Friday, January 22, 2010

Money, Politicians, Judges and Picture Rail

The House of 42 Doors is a narrowly focused blog. It doesn't include a good number of things from my life, which helps me stay on topic and steers me clear of the three things to avoid in conversations; religion, sex and politics.

But I can't let this one go.

Two recent decisions by courts, one national and one local are worth noting. The first is the recent Supreme Court decision (5 to 4) that overturns a ban on corporate or union spending on federal campaigns. A company is no longer prohibited from spending money to support or oppose a federal candidate.

That's any amount of money, any federal candidate. Here is a fairly balanced article that sums it up nicely.

Coincidentally, our state has just made a similar decision. The Wisconsin Supreme Court recently ruled 4 to 3 that judges need not recluse themselves from a case whose plaintiffs or defendants made campaign contributions to the judge's election campaign (Wisconsin judges are elected). According to the Wisconsin Supreme Court, if I donate $10,000 to a judge's campaign, there is no conflict of interest when he (or she) hears my case.

Again, here is an article that explains the situation in depth.

Read the articles and make your own conclusions, but I am utterly dismayed at how these decisions have made it easier for those with money to influence our politics and our courts, especially at the national scene. Its no wonder why I spend most of my time these days researching moulding profiles for picture rail. It's a lot less depressing.

Friday, January 15, 2010


While illegal, burning money is the only financially honest hobby one can have.

This week I finished The $64 Tomato by William Alexander. In it, the author buys a house and three acres of land and then proceeds to spend the next several years trying to reconcile his vision of a garden with reality. He hires a professional landscaper to put in his gardening beds. He installs electric fencing and drip irrigation lines. He battles a woodchuck he calls "Superchuck." He even considers installing a pink granite obelisk in his garden.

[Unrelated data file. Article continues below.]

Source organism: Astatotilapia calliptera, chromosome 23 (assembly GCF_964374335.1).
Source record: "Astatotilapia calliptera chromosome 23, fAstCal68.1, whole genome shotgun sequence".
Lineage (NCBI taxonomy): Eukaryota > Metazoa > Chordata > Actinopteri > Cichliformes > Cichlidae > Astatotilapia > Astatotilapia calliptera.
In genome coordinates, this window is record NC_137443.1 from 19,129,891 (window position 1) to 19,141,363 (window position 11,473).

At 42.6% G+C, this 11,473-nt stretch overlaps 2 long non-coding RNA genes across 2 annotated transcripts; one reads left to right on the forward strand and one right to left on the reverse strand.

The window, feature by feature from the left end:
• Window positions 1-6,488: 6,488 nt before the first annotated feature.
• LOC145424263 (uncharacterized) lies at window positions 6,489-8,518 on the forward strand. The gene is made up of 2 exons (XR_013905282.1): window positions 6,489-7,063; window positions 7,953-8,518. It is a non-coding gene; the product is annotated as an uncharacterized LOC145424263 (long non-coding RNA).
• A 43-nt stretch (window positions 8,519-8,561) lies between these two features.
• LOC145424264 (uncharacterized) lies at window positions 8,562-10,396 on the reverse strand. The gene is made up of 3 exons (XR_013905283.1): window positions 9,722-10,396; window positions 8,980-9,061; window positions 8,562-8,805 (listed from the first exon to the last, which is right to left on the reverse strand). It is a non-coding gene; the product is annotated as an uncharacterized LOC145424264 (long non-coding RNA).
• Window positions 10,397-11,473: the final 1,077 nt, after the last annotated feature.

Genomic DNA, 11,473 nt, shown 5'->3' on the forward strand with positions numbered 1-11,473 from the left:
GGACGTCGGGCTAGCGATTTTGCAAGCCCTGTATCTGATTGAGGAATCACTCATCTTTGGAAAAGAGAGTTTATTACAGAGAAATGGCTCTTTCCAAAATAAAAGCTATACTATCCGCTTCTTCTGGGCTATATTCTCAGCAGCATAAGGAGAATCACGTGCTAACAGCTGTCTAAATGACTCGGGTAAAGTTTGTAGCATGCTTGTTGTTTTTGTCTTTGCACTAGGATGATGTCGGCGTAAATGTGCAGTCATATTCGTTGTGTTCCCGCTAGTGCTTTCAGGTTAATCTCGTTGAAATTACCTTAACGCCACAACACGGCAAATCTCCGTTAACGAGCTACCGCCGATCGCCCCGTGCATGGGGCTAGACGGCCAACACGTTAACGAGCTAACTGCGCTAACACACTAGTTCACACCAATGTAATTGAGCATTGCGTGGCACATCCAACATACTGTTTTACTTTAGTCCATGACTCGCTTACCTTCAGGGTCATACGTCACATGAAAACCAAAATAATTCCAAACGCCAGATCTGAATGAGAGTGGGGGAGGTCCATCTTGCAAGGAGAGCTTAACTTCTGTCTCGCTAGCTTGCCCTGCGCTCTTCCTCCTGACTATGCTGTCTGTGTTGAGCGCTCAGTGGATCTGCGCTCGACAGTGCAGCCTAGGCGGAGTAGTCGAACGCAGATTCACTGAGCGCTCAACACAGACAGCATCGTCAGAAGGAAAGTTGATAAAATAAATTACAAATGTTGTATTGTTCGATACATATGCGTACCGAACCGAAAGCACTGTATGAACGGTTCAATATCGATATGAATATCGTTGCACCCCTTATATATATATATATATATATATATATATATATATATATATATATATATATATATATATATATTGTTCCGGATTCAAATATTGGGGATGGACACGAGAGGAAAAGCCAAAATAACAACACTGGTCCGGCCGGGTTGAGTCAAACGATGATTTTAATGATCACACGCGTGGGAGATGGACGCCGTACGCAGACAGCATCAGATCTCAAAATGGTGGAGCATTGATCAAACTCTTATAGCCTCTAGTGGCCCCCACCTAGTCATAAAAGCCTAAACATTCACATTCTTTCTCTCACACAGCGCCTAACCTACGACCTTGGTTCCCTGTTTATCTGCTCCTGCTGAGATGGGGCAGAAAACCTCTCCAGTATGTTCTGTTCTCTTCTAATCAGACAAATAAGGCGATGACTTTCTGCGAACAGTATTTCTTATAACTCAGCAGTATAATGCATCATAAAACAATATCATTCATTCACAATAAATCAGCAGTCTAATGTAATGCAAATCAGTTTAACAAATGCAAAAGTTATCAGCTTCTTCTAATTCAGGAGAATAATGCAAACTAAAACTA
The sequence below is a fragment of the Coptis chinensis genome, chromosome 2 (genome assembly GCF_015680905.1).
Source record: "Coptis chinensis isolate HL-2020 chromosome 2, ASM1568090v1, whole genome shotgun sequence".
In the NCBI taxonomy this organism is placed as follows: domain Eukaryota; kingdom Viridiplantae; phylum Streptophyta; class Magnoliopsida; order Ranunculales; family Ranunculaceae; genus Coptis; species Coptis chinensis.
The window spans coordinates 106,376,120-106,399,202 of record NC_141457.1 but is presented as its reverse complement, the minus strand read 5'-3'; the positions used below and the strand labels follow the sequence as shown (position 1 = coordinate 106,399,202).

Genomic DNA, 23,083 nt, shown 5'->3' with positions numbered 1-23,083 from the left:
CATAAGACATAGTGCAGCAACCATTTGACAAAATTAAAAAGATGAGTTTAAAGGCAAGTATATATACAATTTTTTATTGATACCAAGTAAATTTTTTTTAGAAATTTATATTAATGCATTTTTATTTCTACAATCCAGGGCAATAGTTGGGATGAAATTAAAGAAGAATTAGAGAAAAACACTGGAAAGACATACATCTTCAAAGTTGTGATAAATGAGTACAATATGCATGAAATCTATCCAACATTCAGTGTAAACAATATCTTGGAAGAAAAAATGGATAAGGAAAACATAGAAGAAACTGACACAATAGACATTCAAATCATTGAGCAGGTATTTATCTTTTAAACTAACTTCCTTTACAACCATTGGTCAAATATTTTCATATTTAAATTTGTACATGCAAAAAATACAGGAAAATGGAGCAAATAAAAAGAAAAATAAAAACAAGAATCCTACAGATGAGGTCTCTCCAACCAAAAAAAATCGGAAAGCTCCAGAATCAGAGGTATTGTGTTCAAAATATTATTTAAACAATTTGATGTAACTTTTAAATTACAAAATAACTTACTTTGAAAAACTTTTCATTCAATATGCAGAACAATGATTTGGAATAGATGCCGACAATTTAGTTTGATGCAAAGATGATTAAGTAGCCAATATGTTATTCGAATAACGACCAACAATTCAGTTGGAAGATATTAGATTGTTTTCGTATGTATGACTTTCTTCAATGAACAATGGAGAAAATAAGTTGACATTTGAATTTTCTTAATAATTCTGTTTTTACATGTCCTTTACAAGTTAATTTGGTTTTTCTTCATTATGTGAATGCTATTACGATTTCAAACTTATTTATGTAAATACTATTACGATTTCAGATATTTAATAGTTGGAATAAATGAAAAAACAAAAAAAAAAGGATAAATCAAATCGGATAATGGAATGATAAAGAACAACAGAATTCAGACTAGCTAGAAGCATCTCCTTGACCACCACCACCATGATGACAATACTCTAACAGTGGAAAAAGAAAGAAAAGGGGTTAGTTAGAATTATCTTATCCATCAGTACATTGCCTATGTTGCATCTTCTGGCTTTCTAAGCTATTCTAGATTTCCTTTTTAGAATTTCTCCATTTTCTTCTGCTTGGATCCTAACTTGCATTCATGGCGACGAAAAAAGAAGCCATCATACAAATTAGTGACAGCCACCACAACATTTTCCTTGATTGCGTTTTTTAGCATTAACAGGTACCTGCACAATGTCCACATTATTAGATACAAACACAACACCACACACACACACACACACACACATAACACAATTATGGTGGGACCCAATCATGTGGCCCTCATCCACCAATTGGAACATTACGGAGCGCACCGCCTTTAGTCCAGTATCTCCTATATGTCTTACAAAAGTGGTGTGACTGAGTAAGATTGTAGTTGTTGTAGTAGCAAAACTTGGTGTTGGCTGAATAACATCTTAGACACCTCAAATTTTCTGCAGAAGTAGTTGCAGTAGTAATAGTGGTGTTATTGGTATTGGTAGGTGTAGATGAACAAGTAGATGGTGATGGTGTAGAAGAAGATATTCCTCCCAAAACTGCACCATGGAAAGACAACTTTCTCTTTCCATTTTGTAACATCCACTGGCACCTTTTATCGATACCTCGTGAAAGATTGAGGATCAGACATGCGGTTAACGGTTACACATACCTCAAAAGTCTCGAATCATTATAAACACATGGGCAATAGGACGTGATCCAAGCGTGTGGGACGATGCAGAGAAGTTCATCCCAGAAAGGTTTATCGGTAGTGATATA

One day, his wife jokingly made an off-hand comment that he should enjoy his Brandywine tomatoes, because each one probably cost $40. Curious, William sat down and figured out what it cost him to grow a Brandywine tomato. He was shocked enough to title his book after the results. William didn't make all of his calculations known, but he did go through his process of figuring cost. It looked reasonable.

This leads me to my initial point. All of us have interests and hobbies; golf, fishing, hunting, dance, brewing, camping, reading, etc. Gardening is William's hobby. When was the last time you actually figured the cost of your hobby? If you knew, would it change how you spend your time and money?

For those of us with old houses, we live in our hobbies every day. Just like William and his garden, we try to reconcile our vision of our house with the reality that confronts us. Eventually, the difference between the two converges, with the result sometimes closer to the vision, sometimes closer to reality.

Friday, January 8, 2010

Books and Music

It's hard to work on the house in winter. Many of the projects I have in progress could probably be finished up with another three or four hours of work each. Unfortunately, the days are short and my ambition is lacking. Instead of working on the house, I've been doing a lot of reading lately. I recently finished Soul Survivor and am right in the middle of Three Cups of Tea. The first one was interesting, but not one I would recommend to everyone. Three Cups of Tea is worth a read though, no matter who you are. I've been summarizing and paraphrasing it for my five year old daughter. Bath time is a time when we talk about Pakistan, K2, Greg and his schools.

I've also been struggling with technology the last few weeks. About ten years ago I bought a Gateway DVD player that would wireless stream MP3's, pictures and videos from a PC, so that it was accessible from my stereo/TV. That DVD player finally died and now I'm struggling to find an affordable replacement (under $150). I'm quite shocked to see that in ten years the technology has gotten neither simpler nor cheaper. If anything, it's grown more complicated and more expensive. Its disappointing that our large MP3 library (which we ripped from CDs we bought "back in the day") are sitting on our PC, mostly useless to us.

If anyone has any ideas, I'm open to them.